The European Commission has today decided to refer Malta [INFR(2018)2362] to the Court of Justice of the European Union for taxing used cars imported from other Member States more heavily than used cars purchased on the Maltese market.
In the absence of harmonisation of car taxes, each Member State can arrange its tax measures in accordance with its own assessments. However, Article 110 TFEU requires each Member State to select and arrange car taxes in such a way that they do not have the effect of promoting sales of domestic second-hand cars and so discourage the transfer of similar second-hand cars from other Member States.
Currently, cars first registered in Malta since 1 January 2009 are subject to a generally higher annual circulation tax than those registered before that date, due to a difference in the way the tax is calculated, in the context of a reorganisation of the car taxation system in Malta.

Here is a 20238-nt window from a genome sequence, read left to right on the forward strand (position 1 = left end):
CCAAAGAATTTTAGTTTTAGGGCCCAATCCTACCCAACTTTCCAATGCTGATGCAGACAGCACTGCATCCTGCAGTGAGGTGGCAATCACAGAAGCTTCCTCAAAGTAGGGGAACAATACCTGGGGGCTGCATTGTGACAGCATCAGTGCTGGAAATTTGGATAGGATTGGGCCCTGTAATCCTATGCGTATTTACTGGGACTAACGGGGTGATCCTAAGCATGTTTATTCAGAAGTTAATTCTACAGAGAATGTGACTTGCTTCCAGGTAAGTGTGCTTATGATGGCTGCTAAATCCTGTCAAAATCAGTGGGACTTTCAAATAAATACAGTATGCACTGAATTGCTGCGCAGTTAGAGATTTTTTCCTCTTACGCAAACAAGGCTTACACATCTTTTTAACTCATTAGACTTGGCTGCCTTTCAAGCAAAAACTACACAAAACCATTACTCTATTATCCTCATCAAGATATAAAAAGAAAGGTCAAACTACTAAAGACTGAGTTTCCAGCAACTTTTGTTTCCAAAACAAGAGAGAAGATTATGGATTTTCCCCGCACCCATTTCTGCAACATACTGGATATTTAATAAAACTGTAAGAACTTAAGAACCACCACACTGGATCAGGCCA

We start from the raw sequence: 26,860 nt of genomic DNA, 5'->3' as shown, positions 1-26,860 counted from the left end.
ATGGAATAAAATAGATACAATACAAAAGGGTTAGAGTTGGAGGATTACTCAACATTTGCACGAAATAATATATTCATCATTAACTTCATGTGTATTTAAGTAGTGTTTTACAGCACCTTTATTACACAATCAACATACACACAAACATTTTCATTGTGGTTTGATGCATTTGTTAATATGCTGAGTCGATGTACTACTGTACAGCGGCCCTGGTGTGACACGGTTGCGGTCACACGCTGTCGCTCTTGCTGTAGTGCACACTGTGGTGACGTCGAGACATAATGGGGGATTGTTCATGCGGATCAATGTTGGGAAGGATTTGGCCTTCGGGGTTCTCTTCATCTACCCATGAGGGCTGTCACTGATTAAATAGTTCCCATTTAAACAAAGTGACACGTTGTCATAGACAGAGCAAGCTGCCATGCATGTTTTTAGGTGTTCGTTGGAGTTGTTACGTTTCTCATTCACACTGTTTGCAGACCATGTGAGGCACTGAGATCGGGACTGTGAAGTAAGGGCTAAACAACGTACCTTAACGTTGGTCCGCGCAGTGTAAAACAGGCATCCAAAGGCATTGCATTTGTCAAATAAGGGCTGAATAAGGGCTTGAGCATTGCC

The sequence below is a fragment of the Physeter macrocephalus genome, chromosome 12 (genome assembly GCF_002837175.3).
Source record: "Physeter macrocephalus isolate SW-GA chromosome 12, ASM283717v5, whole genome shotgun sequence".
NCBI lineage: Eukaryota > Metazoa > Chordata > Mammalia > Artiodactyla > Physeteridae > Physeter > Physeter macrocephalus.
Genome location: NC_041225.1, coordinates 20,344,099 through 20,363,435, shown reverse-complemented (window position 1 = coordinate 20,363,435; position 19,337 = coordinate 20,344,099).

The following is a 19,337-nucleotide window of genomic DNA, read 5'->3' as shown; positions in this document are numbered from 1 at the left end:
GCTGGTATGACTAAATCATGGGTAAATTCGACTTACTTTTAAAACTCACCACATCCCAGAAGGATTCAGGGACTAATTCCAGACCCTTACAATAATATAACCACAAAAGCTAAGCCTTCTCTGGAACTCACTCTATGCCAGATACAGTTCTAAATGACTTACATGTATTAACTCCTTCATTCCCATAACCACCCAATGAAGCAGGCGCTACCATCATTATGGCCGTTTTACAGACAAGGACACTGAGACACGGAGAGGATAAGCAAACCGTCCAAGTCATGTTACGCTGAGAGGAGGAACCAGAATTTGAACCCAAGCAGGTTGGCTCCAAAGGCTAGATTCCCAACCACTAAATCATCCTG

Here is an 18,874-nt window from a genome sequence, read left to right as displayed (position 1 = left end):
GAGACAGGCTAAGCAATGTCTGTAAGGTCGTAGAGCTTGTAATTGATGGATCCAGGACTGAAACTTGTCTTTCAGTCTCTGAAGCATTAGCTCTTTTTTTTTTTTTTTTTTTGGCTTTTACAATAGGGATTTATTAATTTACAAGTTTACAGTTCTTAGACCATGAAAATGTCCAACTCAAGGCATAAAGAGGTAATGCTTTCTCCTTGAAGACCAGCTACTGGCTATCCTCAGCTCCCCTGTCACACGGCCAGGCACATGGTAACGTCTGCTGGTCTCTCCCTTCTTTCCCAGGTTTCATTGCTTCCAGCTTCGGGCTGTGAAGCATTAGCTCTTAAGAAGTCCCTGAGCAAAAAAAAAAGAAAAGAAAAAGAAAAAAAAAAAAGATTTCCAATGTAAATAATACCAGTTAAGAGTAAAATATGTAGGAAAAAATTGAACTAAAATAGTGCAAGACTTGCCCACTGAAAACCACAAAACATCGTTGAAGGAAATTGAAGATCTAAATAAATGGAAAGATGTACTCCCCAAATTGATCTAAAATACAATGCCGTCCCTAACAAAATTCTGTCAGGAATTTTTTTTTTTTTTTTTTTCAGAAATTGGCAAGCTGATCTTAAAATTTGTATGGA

However, the Maltese car taxation system does not take into account the date of the first registration of the vehicle, where registration took place in another Member State, but rather the date of registration in Malta. As a result, vehicles registered in other Member States before 1 January 2009 and brought to Malta after that date are subject to a higher annual registration tax than similar vehicles already registered in Malta before that date.
This discriminatory effect is not compatible with Article 110 TFEU, which prohibits discrimination against imported products.
The Commission sent a reasoned opinion to the Maltese Authorities on 9 June 2021 formally requesting them to amend, within two months, this legislation.
The response given by Malta to this reasoned opinion was not considered satisfactory.
For More Information
- Publication date
- 19 May 2022
- Representation in Malta